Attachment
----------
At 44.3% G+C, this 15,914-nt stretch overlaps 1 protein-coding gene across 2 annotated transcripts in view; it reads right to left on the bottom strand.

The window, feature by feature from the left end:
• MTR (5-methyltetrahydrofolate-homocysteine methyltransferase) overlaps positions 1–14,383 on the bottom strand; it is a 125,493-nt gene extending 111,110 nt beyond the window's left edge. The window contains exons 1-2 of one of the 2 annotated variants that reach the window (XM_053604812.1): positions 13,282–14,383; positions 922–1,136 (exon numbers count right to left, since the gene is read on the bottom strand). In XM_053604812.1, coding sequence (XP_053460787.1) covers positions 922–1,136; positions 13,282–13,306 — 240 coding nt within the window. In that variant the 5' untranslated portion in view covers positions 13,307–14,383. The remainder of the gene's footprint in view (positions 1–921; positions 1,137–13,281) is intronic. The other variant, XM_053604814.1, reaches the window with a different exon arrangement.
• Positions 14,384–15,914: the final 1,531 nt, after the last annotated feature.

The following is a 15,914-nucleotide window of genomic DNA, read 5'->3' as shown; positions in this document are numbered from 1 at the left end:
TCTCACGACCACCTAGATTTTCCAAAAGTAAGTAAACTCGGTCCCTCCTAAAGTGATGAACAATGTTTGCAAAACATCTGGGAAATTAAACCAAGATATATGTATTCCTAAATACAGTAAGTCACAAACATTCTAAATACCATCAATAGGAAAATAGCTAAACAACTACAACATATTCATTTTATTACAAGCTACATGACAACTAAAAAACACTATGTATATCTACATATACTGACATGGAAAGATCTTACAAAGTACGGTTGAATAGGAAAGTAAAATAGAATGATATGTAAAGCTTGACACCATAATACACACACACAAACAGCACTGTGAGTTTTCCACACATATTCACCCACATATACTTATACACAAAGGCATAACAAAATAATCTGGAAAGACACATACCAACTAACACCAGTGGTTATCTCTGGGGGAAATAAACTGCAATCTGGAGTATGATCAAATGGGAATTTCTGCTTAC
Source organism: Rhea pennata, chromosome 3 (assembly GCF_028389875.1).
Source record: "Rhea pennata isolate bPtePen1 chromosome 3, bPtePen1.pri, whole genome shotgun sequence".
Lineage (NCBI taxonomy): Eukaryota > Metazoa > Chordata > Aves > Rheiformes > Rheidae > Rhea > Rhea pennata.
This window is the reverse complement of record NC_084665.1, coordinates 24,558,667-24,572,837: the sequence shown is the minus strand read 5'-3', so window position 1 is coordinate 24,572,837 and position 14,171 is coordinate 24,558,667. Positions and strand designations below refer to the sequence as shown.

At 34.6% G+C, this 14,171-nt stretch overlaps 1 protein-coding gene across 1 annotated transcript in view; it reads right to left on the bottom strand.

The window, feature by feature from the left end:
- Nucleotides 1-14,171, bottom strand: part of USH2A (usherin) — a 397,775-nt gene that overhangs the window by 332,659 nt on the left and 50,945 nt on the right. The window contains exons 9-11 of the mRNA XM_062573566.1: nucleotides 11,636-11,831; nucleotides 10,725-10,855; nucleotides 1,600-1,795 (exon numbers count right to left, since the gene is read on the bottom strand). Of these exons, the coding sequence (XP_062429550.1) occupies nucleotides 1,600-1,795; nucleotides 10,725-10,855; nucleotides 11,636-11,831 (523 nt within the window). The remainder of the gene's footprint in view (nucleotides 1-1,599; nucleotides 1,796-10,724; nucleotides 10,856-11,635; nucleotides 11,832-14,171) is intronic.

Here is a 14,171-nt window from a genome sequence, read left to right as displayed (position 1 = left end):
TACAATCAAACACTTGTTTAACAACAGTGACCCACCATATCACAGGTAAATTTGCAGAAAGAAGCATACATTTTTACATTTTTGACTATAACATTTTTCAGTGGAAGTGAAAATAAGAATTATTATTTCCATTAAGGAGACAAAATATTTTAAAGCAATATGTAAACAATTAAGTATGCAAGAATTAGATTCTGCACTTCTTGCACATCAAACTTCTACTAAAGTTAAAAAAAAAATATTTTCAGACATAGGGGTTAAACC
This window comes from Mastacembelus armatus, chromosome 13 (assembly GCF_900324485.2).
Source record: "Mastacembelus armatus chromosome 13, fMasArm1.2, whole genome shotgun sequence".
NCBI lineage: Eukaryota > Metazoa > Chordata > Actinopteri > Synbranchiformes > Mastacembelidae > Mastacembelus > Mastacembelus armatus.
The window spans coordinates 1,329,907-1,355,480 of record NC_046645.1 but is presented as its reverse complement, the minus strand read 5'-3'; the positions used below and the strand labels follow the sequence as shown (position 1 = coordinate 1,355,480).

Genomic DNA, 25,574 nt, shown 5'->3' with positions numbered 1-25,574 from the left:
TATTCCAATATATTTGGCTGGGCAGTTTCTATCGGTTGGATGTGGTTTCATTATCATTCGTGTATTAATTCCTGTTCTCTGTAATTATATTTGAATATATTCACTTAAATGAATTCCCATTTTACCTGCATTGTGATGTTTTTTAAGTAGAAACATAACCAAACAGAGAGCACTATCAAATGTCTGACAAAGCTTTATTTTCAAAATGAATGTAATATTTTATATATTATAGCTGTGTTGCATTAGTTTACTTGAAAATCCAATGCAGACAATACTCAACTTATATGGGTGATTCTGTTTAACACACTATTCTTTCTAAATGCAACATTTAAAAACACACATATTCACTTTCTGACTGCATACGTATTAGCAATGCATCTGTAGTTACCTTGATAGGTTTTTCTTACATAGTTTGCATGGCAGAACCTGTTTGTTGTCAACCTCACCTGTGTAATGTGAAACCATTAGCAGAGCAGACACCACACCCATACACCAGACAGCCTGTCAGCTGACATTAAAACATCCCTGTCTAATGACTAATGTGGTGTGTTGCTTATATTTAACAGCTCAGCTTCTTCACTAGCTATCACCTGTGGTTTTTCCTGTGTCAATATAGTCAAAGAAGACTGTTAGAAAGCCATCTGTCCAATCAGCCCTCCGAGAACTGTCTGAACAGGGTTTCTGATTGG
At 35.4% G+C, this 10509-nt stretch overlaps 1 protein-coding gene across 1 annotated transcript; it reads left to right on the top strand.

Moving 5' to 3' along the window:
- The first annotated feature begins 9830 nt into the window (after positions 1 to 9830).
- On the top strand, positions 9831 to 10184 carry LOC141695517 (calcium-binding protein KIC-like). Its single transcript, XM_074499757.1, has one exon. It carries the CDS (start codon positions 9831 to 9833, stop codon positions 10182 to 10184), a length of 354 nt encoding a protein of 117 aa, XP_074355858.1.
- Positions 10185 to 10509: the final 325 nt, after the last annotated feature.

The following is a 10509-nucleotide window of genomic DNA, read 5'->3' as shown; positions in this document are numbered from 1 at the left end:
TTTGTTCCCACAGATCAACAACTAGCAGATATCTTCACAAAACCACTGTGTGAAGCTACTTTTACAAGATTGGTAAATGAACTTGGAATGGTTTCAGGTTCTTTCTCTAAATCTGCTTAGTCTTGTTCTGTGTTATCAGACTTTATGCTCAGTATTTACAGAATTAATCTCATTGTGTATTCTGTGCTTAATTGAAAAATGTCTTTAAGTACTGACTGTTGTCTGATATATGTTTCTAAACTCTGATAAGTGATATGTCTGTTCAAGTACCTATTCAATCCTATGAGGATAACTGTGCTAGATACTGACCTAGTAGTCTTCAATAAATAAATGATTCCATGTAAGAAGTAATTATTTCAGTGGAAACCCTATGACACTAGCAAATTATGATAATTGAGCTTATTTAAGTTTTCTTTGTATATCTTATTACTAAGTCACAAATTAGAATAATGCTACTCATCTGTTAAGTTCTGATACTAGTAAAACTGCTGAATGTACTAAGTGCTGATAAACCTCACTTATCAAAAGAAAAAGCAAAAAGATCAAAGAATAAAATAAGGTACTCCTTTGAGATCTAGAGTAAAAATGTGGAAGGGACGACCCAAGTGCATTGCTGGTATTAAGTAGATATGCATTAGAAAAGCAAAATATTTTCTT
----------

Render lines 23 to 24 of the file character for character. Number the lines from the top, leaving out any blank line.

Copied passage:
Moving 5' to 3' along the window:
- The first annotated feature begins 9830 nt into the window (after positions 1 to 9830).